Mortgage- and asset-backed securities, which have gained as much as 60 percent this year, will benefit in 2013 as weak global economic growth and central bank actions keep interest rates low, according to Barclays Plc.
The U.S. economy may be damaged by fiscal consolidation even if a so-called cliff of spending cuts and tax increases is averted, while Europe is in “much worse shape” with high levels of indebtedness, Ajay Rajadhyaksha, the bank’s New York- based head of rates and securitized research, said yesterday in a report. To offset the austerity, monetary policy in developed countries will remain accommodative, he said.
“In this world, we expect strong demand for yield from investors but reluctance to go too far down in quality in credit: in short, a supportive environment for securitized products,” Rajadhyaksha wrote.
Next year’s “search for yield” will extend the trend that stoked gains in 2012, he said. Higher prices mean that the types of U.S. residential- and commercial-mortgage-backed securities with the most credit risk will probably fail to repeat this year’s performance, after some subprime housing debt rose 40 percent to 60 percent and so-called AJ classes of CMBS returned 35 percent, according to the report.
Still, that debt remains attractive as supply declines and it offers better yields after forecasted losses than risky corporate notes, Rajadhyaksha said. U.S. housing is also recovering, with prices likely to climb 4 percent next year, after gains of 5.5 percent in 2012, he said.
Low yields will also make bonds with little or no credit risk attractive even at lower spreads, since an extra 1 percentage point is “far more valuable” when the 10-year Treasury is “at 2 percent than when it is at 4 percent,” he said. The Treasury note yielded 1.65 percent at 12:37 p.m. in New York.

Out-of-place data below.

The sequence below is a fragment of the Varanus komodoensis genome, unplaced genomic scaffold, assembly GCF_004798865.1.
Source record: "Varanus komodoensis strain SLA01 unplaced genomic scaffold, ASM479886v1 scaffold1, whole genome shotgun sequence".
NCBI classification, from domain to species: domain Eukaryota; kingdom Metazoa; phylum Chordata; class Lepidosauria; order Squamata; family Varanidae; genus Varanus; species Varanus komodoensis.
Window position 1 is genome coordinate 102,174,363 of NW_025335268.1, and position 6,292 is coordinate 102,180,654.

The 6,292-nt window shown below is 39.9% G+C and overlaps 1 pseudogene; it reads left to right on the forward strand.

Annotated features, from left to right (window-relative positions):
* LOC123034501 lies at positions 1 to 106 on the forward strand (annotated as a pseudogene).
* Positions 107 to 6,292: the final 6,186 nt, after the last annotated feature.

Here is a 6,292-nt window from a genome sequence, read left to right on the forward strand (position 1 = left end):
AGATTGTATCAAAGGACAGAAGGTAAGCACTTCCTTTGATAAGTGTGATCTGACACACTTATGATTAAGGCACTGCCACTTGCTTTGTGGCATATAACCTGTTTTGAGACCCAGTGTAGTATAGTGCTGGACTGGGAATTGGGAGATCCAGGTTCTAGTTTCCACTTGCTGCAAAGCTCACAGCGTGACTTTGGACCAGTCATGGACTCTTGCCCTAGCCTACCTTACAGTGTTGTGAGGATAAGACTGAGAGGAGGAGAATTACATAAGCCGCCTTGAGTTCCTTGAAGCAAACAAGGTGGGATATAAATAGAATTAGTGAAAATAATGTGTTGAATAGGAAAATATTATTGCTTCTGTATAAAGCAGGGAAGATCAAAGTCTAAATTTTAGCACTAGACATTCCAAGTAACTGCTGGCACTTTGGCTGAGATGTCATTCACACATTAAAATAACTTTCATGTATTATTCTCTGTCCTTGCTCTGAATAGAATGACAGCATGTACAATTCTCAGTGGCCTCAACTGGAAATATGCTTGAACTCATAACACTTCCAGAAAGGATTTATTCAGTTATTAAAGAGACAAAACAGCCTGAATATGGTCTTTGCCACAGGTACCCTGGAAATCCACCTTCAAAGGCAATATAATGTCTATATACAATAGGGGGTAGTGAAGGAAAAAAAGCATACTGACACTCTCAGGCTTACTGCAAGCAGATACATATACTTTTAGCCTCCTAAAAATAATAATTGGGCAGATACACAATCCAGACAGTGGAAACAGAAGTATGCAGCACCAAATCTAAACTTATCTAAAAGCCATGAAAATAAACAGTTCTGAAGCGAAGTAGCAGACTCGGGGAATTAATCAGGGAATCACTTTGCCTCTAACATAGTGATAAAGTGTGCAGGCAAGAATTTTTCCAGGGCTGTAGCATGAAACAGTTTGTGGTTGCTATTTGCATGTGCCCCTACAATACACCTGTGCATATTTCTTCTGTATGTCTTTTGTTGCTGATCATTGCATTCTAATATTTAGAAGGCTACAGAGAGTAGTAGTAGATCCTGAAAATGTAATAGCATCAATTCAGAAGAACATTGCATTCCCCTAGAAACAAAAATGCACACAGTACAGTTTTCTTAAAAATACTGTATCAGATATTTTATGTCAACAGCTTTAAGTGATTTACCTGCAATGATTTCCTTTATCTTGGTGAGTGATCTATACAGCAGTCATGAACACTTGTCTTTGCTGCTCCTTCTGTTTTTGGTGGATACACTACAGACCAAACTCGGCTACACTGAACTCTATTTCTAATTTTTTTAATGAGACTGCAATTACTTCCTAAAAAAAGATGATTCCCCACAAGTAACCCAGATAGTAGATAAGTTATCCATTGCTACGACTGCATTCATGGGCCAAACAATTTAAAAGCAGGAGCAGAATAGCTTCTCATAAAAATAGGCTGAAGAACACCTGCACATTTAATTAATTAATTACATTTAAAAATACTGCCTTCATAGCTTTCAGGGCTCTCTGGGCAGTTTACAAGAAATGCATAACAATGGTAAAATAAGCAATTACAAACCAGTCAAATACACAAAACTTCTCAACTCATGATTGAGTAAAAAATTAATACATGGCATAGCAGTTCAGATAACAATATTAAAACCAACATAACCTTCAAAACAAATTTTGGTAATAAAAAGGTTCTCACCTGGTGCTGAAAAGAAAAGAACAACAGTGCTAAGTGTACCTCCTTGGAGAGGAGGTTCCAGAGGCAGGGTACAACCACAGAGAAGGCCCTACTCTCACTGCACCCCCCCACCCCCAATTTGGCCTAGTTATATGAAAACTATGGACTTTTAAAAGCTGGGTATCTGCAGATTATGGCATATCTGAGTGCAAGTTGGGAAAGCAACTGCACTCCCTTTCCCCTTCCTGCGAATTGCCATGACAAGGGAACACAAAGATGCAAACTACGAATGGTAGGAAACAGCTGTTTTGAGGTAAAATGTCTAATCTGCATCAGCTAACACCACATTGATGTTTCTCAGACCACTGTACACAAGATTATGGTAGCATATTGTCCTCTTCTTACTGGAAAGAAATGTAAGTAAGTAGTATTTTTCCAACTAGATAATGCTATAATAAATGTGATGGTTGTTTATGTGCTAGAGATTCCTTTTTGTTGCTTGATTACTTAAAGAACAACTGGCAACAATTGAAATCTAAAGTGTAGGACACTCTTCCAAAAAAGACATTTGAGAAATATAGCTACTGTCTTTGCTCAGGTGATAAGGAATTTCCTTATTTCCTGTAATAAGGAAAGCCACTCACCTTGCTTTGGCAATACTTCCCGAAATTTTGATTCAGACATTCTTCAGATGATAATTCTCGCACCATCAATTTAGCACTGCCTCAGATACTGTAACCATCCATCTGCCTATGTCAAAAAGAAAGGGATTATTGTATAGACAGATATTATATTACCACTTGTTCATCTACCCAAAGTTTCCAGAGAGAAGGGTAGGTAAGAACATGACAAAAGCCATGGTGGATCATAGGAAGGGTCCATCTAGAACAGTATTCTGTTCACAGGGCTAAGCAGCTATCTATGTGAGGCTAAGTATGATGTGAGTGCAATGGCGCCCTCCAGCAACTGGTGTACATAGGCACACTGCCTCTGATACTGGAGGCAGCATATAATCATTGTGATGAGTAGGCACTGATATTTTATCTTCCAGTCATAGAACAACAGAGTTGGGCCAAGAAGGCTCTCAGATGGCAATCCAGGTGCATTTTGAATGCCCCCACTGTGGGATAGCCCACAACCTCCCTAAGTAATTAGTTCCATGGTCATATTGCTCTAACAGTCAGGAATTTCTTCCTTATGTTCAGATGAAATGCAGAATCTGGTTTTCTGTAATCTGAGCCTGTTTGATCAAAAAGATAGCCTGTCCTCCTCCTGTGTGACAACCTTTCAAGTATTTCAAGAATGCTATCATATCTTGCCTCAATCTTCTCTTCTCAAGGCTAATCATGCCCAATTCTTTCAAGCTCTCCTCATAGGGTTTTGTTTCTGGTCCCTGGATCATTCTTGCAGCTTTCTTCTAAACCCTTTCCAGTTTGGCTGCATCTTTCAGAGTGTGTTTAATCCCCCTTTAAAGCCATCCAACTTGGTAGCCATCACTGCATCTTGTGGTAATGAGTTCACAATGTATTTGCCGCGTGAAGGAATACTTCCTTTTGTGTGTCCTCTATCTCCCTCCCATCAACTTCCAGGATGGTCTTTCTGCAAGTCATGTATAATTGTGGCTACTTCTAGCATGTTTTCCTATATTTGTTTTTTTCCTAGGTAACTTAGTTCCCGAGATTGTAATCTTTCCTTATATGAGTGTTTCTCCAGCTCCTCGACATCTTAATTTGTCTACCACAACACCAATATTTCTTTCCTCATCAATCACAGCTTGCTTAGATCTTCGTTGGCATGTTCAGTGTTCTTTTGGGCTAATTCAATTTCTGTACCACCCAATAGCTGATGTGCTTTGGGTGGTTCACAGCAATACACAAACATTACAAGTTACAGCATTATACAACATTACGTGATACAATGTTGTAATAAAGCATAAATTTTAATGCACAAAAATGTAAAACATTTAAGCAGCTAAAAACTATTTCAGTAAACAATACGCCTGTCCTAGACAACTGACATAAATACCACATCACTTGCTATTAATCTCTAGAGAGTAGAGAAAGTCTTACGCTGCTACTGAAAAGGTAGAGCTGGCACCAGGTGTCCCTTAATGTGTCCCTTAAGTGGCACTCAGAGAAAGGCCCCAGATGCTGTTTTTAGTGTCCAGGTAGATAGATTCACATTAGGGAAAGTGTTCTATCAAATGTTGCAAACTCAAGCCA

Risks to government-backed mortgage bonds include strength in the U.S. economy that would lead the Federal Reserve to end its purchases of the debt, and a rise in benchmark yields that would also hurt fixed-rate CMBS, he said. Europe’s debt crisis and government interference in the home-loan market could hurt other U.S. residential securities, and most types of securitized debt would suffer in a sharp economic downturn, he said.
“None of these appears to be likely scenarios to us and are definitely not our base case,” he wrote. “Instead, the securitized markets look set to have a good 2013.”
To contact the reporter on this story: Jody Shenn in New York at email@example.com
To contact the editor responsible for this story: Alan Goldstein at firstname.lastname@example.org